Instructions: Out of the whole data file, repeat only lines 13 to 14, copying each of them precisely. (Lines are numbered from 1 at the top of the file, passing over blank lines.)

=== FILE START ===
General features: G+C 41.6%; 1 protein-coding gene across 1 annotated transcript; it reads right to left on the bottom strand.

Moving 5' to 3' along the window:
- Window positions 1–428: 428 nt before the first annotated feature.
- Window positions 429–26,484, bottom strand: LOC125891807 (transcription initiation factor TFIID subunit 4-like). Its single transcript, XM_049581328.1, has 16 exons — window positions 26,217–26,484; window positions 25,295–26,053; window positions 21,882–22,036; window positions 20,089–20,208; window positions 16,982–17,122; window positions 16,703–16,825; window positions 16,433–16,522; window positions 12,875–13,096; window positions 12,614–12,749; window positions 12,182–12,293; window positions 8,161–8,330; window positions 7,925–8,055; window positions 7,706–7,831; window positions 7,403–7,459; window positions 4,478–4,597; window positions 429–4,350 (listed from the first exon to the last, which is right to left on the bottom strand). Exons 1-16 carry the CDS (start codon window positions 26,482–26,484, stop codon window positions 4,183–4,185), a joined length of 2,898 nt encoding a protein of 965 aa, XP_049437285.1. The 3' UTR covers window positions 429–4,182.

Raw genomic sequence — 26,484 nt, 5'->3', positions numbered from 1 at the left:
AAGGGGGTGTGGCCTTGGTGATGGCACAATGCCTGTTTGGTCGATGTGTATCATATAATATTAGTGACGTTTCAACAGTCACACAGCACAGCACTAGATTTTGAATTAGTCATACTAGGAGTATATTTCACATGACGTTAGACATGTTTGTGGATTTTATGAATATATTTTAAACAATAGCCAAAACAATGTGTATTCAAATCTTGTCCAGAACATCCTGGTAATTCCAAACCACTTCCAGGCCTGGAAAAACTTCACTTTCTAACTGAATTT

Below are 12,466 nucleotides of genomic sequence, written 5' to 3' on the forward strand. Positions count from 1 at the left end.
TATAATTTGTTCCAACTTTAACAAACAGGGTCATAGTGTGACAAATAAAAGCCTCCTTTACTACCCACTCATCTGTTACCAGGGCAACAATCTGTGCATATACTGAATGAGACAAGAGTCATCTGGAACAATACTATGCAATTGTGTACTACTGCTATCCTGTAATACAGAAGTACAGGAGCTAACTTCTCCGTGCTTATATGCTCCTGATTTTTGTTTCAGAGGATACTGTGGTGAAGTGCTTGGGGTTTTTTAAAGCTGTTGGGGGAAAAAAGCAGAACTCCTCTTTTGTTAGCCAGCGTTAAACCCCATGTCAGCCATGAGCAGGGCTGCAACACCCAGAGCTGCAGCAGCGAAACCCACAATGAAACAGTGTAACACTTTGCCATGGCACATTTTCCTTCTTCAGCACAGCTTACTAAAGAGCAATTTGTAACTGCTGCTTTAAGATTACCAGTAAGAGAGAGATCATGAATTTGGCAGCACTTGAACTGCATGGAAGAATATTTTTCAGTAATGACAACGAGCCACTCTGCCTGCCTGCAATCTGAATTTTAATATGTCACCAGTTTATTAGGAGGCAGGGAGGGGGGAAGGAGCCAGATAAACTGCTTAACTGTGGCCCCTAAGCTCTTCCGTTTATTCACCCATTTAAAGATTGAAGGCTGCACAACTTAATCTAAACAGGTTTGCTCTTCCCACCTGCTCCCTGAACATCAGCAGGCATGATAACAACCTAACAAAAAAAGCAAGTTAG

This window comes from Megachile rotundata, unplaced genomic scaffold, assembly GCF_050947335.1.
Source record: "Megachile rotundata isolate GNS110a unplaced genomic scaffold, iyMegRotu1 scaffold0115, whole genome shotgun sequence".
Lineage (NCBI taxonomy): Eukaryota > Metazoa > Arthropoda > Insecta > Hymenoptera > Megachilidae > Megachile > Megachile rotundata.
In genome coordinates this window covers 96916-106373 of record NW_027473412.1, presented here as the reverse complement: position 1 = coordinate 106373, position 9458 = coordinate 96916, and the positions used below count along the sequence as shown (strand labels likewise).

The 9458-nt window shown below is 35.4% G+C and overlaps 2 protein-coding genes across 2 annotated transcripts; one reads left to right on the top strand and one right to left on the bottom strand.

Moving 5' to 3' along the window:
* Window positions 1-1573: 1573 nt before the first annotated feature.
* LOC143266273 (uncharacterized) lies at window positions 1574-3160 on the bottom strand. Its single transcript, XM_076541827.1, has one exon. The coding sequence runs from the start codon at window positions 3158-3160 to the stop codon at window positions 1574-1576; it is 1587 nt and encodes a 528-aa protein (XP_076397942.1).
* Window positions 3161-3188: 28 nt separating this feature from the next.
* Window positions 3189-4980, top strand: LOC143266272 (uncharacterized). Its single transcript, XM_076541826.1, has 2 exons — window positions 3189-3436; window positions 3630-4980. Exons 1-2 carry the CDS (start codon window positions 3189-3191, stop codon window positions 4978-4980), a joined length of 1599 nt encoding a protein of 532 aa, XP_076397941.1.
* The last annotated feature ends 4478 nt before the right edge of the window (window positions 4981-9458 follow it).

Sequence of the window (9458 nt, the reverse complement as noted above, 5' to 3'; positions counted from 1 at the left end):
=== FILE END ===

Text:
The 9458-nt window shown below is 35.4% G+C and overlaps 2 protein-coding genes across 2 annotated transcripts; one reads left to right on the top strand and one right to left on the bottom strand.

Moving 5' to 3' along the window: